Catch MRC's Brent Bozell on FBN's Trish Regan Primetime, 11:48 p.m. EST/8:48 p.m. PST!
On Monday’s Wolf, Sentinel Newspapers executive editor and CNN political analyst Brian Karem declared in the wake of President Trump’s Twitter spat with Republican Senator Bob Corker (Tenn.) that the President’s support has dwindled to the point that he’s “embrace[d] a base that includes David Duke and white supremacists and the Nazi party.”
It seems as if Hollywood can’t get enough of comparing our president to a certain German 20th century dictator. Liberal director Ron Howard added his contribution Tuesday, revealing to the Daily Beast that Trump inspired a Nazi character in his new television series about Albert Einstein called “Genius.”
There are no words to describe how infuriating it is to hear details about the alleged rape of a 14-year-old girl by an 18-year-old illegal immigrant at a high school in Montgomery County, Maryland. The illegal alien (named Henry Sanchez) denied any sexual contact, but there is no denying that the sanctuary city policy where the school is based has become a huge problem.
Appearing as a guest on Tuesday’s Hardball, MSNBC political analyst and USA Today senior political reporter Heidi Przybyla brazenly argued that anti-Semitism is becoming “mainstream” on the right after having been only a “fringe, alt-right, white nationalist movement.”
Liberal comedienne Sarah Silverman has never been a fan of conservatives and has often said so in a long string of online tweets. However, she took her obsession to the next level on Sunday, when she posted: “Walking to get coffee saw these all over a sidewalk in the town I'm in. Is this an attempt at swastikas? Do neo-nazis not have Google?”
However, those “swastikas” were actually fairly standard markers used by utility workers. According to a construction worker who responded on the Twitter website, the curvy orange “X” symbols note the locations of underground pipes, wires and other potential obstacles to a variety of projects.
MSNBC’s Hardball host Chris Matthews was a living, breathing edition of Notable Quotables on Inauguration Day, offering takes ranging from joking about Mussolini and former President George W. Bush hugging Supreme Court justices to this now-infamous quip that President Trump’s speech was “Hitlerian.”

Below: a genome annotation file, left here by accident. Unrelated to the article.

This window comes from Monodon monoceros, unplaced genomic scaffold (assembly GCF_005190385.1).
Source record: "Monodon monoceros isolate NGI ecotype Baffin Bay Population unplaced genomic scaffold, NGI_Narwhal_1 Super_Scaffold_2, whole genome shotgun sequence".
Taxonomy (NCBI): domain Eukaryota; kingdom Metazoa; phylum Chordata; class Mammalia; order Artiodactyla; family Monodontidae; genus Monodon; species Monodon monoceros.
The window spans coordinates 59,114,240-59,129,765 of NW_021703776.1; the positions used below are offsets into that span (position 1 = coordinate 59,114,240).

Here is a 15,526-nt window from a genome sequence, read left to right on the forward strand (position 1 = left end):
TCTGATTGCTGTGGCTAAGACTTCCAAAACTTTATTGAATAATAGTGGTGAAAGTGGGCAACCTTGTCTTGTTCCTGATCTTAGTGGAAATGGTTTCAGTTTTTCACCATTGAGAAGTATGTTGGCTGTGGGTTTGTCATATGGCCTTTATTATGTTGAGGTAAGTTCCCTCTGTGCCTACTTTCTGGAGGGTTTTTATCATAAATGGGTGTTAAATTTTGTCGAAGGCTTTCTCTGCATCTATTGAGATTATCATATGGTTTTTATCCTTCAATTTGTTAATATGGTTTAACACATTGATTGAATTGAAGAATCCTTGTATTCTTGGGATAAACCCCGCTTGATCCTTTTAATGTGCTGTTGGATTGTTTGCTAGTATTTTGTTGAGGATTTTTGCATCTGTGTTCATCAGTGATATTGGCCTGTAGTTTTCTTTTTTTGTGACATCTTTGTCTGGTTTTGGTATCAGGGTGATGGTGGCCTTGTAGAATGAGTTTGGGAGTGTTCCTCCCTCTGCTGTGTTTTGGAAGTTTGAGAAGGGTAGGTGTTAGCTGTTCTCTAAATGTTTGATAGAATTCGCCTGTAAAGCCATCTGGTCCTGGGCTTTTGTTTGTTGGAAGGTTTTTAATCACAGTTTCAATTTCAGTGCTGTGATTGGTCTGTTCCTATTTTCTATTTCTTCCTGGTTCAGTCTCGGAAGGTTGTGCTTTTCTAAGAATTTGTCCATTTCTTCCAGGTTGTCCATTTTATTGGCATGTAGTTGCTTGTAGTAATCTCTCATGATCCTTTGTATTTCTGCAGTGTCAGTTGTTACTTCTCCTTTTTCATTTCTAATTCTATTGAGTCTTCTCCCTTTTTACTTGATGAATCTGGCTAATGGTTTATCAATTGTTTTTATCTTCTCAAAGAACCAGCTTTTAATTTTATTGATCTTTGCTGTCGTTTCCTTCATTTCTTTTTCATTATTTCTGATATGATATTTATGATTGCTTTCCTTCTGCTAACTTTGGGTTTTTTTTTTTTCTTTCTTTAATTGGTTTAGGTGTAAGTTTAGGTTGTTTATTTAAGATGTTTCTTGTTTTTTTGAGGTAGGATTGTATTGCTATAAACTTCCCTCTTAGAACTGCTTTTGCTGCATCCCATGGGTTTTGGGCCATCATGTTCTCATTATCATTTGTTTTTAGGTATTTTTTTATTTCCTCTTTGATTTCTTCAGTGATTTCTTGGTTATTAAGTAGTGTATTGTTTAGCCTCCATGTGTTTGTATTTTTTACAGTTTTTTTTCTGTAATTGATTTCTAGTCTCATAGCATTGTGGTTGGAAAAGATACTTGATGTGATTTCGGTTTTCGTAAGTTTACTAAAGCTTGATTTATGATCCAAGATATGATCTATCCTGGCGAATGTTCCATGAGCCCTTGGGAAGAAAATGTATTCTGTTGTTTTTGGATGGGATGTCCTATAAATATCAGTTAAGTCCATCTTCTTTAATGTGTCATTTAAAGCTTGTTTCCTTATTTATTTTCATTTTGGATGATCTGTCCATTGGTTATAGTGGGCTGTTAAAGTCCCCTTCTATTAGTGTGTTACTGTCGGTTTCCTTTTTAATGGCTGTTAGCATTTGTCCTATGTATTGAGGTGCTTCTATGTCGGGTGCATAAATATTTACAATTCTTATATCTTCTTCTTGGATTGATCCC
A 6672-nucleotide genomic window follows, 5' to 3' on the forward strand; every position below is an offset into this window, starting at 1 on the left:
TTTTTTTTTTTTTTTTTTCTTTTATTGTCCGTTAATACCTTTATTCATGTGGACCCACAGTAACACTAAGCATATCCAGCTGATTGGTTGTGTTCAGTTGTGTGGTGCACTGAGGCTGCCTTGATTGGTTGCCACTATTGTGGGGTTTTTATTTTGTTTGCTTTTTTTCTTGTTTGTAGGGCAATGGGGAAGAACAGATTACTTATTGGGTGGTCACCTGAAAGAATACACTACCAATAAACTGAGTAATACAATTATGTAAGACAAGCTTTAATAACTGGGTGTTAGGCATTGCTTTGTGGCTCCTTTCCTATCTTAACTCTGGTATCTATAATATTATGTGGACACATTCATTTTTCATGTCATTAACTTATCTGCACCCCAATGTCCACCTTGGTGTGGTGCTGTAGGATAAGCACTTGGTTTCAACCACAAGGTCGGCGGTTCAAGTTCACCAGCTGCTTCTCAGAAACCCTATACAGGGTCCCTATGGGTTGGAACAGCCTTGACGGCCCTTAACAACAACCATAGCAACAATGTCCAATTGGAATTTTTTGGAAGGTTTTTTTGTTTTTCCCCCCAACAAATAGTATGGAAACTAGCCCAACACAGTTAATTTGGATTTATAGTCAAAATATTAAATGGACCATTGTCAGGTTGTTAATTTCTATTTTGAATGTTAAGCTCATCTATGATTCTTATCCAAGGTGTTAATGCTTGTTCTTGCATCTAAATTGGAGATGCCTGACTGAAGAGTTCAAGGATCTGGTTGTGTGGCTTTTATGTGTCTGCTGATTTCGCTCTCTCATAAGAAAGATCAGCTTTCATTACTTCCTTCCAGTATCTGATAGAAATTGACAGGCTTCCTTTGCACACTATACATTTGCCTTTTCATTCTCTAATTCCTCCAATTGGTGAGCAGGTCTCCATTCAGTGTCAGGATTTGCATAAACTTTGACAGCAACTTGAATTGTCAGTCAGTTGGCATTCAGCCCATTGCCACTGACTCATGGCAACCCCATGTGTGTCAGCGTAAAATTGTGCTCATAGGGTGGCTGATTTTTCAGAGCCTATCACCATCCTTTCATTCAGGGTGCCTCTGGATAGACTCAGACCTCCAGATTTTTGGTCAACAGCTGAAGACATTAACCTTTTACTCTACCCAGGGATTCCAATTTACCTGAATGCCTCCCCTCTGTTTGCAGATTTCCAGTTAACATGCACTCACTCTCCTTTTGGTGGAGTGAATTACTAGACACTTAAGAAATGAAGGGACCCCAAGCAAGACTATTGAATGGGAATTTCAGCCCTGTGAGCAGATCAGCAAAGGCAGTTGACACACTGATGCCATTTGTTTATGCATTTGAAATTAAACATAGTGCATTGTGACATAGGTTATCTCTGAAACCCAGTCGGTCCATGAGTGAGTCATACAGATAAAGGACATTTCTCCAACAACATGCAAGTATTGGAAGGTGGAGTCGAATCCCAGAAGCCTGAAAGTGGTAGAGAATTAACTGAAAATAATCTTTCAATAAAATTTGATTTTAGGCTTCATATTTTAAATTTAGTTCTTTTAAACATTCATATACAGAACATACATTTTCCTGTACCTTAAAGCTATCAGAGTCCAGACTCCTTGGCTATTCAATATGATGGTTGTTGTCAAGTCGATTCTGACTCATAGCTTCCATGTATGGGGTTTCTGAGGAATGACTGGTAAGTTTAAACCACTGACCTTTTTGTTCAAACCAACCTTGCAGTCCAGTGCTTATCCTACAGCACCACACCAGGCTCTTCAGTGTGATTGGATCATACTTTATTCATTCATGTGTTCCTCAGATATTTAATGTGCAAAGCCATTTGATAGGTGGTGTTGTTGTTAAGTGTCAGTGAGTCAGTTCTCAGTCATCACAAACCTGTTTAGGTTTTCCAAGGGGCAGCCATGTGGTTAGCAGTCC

In this week’s edition of the liberal media normalizing the abhorrent “alt-right” and neo-Nazi movement led by Richard Spencer, CNN dedicated 36 minutes and 46 seconds over the course of 24 hours on Monday and Tuesday to previewing a Spencer speech at Texas A&M University despite correctly emphasizing he has a “hate-filled mission.”
On the heels of CBS and NBC spending over five minutes providing a platform for a neo-Nazi conference, MSNBC host Andrea Mitchell continued the media’s normalization of bigotry (unlike what they try to do with religious freedom supporters) by sloppily insinuating that “supporters of Donald Trump’s election” congregated with “the alt-right” at the National Policy Institute (NPI) conference.
“When they go low...” well, New York Times columnist Paul Krugman goes even lower. On Friday the once-respected economist, who ia no stranger to classless rants, filed a blog post with the offensive title “The Sorrow and the Pity,” a ham-handed swipe of the incoming Trump administration as akin to the Nazi occupation of France. (The Sorrow and the Pity is a 1969 documentary about how the Vichy government of France infamously collaborated with Germany during the World War II occupation.)
Providing an example of how vocal reporters are on Twitter than in their natural habitats (e.g. on-screen or in print), Politico’s senior White House correspondent Edward-Isaac Dovere lashed out at Donald Trump’s son-in-law Jared Kushner on Monday for assisting Trump in “look[ing] into a new TV network that would cater in part to Nazis” despite having Holocaust survivors for grandparents.
Osama bin Laden routinely referred to his main Western enemies as “crusaders.” Conservative-bashing author Neal Gabler, the longtime Fox News Watch panelist, adapted OBL’s analogy in a Thursday Salon piece that originally ran at BillMoyers.com. Gabler also griped that if most Americans don’t understand just how fanatical Republicans are, blame the media.
“For three decades,” Gabler commented, “the MSM have been collaborators with the GOP, pretending” that it’s “a normal party,” when it’s really “closer to a religious cult…It operates on dogma, sees compromise as a moral failing, [and] views enemies as pagans who must be vanquished…That isn’t politics; it’s a modern version of the medieval Crusades, and as the ancient Crusades did to Europe, it has inflicted untold damage on our country.”
As part of NBC Nightly News’s five segments on Tuesday obsessing over Donald Trump’s proposed ban on all Muslims entering the United States, the program turned to former anchor Tom Brokaw to end the show with a commentary comparing Trump to Nazism, McCarthyism, and opposition to the Civil Rights Movement. In the three teases proceeding Brokaw’s editorial, current anchor Lester Holt promised that Brokaw would discuss “the politics of fear” and the “harsh,” “ugly lessons about fear and marginalizing groups of people.”